[Date Prev][Date Next][Thread Prev][Thread Next][Date Index][Thread Index]
RE: building an object model of a XML schema
- From: Jeff Lowery <email@example.com>
- To: "'Bullard, Claude L (Len)'" <firstname.lastname@example.org>,"Xml-Dev (E-mail)" <email@example.com>
- Date: Fri, 13 Jul 2001 14:29:57 -0700
> "markup is not
Whoa there, cowboy!
In no way did I intend suggest that we write actual programs in this stuff.
If I say 'hash map' to a C++ or Java programmer, they understand what I mean
although their implementations might differ. If I say "store these elements
in a hashmap (if you can), here's the key" in a schema, then I haven't
programmed a thing. The XML data model would say "hash map? what the heck is
that? I'll ignore it." The C++ model would say "Oh, I getcha... I have just
Right now, that information is missing from XML Schema, and various code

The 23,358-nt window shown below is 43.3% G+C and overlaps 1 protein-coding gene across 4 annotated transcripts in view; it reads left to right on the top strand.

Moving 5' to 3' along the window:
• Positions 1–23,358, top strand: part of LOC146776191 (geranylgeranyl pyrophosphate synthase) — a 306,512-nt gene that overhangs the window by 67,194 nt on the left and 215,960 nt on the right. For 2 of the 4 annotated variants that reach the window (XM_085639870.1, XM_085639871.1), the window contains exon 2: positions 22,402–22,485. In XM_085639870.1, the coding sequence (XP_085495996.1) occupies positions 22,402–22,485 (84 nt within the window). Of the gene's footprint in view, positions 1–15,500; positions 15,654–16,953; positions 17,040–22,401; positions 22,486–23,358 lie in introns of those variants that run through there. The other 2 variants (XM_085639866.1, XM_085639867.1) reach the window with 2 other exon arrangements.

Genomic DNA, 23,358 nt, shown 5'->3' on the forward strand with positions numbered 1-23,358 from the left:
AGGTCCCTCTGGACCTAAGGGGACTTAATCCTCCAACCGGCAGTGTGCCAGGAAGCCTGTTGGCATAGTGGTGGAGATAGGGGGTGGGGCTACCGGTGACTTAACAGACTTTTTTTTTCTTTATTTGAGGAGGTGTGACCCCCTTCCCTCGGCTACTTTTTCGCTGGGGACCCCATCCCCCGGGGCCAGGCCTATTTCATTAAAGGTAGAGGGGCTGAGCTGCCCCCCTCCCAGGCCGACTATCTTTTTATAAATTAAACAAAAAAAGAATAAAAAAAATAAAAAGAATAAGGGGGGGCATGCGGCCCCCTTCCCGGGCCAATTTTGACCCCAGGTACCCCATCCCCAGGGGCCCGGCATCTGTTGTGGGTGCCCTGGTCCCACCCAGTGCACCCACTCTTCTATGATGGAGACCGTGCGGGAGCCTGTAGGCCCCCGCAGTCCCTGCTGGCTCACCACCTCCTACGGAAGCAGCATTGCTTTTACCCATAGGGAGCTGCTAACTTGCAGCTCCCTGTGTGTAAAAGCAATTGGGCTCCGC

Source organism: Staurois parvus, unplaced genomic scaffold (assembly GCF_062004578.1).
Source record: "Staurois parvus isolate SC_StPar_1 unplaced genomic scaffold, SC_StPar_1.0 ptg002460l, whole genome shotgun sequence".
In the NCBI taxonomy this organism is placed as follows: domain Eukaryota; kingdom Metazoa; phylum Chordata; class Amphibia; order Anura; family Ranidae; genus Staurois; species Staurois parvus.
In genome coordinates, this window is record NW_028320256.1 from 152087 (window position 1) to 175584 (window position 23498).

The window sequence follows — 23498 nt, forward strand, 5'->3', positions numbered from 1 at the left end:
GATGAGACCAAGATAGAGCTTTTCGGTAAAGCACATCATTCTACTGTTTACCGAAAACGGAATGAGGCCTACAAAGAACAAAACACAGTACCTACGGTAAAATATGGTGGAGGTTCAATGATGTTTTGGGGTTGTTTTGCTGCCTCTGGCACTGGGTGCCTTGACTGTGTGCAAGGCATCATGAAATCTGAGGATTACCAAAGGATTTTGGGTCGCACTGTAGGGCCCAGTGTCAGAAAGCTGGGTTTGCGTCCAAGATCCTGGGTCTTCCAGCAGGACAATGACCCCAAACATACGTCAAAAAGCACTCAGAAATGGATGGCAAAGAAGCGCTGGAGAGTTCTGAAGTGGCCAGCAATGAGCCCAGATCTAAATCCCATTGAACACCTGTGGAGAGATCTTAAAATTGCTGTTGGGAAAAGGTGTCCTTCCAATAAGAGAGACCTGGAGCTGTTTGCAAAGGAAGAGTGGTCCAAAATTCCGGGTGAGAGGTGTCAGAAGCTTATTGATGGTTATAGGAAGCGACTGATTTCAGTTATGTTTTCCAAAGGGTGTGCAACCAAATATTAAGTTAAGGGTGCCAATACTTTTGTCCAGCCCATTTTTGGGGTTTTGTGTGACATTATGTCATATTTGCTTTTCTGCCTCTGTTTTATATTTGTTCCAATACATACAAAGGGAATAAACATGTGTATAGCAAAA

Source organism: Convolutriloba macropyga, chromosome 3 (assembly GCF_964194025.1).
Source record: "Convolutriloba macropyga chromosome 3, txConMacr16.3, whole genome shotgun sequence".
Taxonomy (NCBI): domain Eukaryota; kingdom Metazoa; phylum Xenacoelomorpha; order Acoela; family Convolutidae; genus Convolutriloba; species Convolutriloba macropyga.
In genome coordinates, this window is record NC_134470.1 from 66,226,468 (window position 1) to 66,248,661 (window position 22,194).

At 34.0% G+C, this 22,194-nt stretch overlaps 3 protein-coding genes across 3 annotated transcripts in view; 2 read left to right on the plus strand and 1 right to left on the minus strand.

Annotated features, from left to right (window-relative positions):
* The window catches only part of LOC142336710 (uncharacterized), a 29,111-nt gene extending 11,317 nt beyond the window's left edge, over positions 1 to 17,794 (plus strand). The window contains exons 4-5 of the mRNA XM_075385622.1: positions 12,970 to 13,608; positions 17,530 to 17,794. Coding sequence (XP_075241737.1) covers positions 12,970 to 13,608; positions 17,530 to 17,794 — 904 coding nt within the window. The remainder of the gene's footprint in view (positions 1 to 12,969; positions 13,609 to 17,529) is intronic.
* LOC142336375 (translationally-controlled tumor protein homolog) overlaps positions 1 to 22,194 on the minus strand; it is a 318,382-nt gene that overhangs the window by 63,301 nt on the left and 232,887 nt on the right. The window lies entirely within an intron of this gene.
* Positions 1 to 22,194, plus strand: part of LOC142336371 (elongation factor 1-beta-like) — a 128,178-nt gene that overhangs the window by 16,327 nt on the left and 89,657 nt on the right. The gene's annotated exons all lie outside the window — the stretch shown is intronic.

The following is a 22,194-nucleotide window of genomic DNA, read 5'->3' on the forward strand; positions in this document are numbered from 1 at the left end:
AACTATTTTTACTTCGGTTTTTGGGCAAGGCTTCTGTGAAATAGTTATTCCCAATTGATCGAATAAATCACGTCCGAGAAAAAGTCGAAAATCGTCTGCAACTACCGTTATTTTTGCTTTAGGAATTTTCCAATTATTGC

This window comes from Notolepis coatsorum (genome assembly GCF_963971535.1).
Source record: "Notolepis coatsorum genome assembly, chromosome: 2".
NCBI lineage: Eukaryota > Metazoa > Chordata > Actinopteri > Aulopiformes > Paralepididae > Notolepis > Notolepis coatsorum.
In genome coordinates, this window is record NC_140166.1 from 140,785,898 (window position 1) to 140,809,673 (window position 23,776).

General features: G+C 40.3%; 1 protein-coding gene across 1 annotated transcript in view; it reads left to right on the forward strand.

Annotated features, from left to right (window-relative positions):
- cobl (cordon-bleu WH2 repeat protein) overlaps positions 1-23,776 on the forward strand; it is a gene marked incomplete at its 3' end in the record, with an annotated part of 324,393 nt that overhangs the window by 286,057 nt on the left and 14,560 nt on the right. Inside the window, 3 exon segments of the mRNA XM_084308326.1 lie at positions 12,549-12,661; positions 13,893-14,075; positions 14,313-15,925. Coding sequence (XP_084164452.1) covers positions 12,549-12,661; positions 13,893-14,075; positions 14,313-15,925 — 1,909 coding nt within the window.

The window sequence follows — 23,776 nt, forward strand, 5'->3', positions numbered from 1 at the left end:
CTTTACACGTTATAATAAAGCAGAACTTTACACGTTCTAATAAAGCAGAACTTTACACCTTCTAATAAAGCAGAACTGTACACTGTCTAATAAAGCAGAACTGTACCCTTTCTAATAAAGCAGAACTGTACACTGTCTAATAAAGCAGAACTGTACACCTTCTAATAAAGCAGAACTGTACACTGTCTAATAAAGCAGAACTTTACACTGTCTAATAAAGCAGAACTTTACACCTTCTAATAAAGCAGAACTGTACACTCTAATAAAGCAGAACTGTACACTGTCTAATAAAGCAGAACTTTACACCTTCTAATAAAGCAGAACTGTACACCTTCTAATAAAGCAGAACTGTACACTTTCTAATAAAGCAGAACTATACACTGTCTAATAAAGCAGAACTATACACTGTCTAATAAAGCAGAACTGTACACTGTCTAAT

generation implementations have their own unique ways of adding the
information. As it should be? I hope not.
Commit to a language? Yep, but an abstract language. It's like committing to
UML, but simpler (well, you say not, but how can it not be? It's a simpler
domain). No methods, just well-known 'archetypes'. Just as I don't know how
an XML Schema double is mapped to a specific language, I wouldn't know how
the archetype got implemented, or even what API the implentation was. It is
a performance definition, if you will. Defined, not directed.